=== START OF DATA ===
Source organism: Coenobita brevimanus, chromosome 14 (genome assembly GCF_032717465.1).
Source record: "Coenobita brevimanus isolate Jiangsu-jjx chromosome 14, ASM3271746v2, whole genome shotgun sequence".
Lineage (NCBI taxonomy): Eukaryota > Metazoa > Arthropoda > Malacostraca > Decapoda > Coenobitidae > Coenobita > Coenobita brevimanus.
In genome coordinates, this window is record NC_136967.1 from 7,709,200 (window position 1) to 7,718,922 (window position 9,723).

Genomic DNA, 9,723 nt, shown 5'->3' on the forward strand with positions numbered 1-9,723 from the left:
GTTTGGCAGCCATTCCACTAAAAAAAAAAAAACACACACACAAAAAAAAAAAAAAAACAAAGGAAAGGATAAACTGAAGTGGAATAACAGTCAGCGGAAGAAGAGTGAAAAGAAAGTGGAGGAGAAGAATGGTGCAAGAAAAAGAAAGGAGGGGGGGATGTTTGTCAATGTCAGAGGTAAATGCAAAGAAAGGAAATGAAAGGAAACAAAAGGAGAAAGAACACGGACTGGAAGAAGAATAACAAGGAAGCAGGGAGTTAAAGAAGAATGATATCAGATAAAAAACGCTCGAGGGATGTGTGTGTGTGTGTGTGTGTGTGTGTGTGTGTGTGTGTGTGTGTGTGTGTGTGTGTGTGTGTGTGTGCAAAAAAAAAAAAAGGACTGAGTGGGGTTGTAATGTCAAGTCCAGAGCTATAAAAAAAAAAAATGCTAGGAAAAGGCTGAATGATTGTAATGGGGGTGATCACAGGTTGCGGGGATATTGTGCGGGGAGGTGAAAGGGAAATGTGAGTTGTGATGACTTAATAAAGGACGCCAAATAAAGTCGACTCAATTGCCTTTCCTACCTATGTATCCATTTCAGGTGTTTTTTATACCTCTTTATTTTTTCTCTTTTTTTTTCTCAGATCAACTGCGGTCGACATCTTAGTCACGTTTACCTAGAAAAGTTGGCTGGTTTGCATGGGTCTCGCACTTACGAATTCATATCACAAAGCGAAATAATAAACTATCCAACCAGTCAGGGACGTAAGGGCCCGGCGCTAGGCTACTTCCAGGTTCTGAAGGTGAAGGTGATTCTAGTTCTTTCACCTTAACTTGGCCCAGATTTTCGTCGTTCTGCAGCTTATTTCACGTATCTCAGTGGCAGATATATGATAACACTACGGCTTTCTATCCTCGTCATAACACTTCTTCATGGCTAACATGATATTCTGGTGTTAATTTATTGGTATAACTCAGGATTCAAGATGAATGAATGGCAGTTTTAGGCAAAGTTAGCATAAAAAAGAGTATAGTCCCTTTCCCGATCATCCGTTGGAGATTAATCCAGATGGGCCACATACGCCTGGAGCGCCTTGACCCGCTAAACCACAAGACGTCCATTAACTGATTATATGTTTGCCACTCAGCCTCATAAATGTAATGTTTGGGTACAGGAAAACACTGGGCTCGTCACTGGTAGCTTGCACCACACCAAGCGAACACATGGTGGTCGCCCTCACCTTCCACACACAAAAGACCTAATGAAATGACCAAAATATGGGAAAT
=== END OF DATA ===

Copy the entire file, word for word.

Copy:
Source organism: Coenobita brevimanus, chromosome 14 (genome assembly GCF_032717465.1).
Source record: "Coenobita brevimanus isolate Jiangsu-jjx chromosome 14, ASM3271746v2, whole genome shotgun sequence".
Lineage (NCBI taxonomy): Eukaryota > Metazoa > Arthropoda > Malacostraca > Decapoda > Coenobitidae > Coenobita > Coenobita brevimanus.
In genome coordinates, this window is record NC_136967.1 from 7,709,200 (window position 1) to 7,718,922 (window position 9,723).

Genomic DNA, 9,723 nt, shown 5'->3' on the forward strand with positions numbered 1-9,723 from the left:
GTTTGGCAGCCATTCCACTAAAAAAAAAAAAACACACACACAAAAAAAAAAAAAAAACAAAGGAAAGGATAAACTGAAGTGGAATAACAGTCAGCGGAAGAAGAGTGAAAAGAAAGTGGAGGAGAAGAATGGTGCAAGAAAAAGAAAGGAGGGGGGGATGTTTGTCAATGTCAGAGGTAAATGCAAAGAAAGGAAATGAAAGGAAACAAAAGGAGAAAGAACACGGACTGGAAGAAGAATAACAAGGAAGCAGGGAGTTAAAGAAGAATGATATCAGATAAAAAACGCTCGAGGGATGTGTGTGTGTGTGTGTGTGTGTGTGTGTGTGTGTGTGTGTGTGTGTGTGTGTGTGTGTGTGTGTGTGCAAAAAAAAAAAAAGGACTGAGTGGGGTTGTAATGTCAAGTCCAGAGCTATAAAAAAAAAAAATGCTAGGAAAAGGCTGAATGATTGTAATGGGGGTGATCACAGGTTGCGGGGATATTGTGCGGGGAGGTGAAAGGGAAATGTGAGTTGTGATGACTTAATAAAGGACGCCAAATAAAGTCGACTCAATTGCCTTTCCTACCTATGTATCCATTTCAGGTGTTTTTTATACCTCTTTATTTTTTCTCTTTTTTTTTCTCAGATCAACTGCGGTCGACATCTTAGTCACGTTTACCTAGAAAAGTTGGCTGGTTTGCATGGGTCTCGCACTTACGAATTCATATCACAAAGCGAAATAATAAACTATCCAACCAGTCAGGGACGTAAGGGCCCGGCGCTAGGCTACTTCCAGGTTCTGAAGGTGAAGGTGATTCTAGTTCTTTCACCTTAACTTGGCCCAGATTTTCGTCGTTCTGCAGCTTATTTCACGTATCTCAGTGGCAGATATATGATAACACTACGGCTTTCTATCCTCGTCATAACACTTCTTCATGGCTAACATGATATTCTGGTGTTAATTTATTGGTATAACTCAGGATTCAAGATGAATGAATGGCAGTTTTAGGCAAAGTTAGCATAAAAAAGAGTATAGTCCCTTTCCCGATCATCCGTTGGAGATTAATCCAGATGGGCCACATACGCCTGGAGCGCCTTGACCCGCTAAACCACAAGACGTCCATTAACTGATTATATGTTTGCCACTCAGCCTCATAAATGTAATGTTTGGGTACAGGAAAACACTGGGCTCGTCACTGGTAGCTTGCACCACACCAAGCGAACACATGGTGGTCGCCCTCACCTTCCACACACAAAAGACCTAATGAAATGACCAAAATATGGGAAAT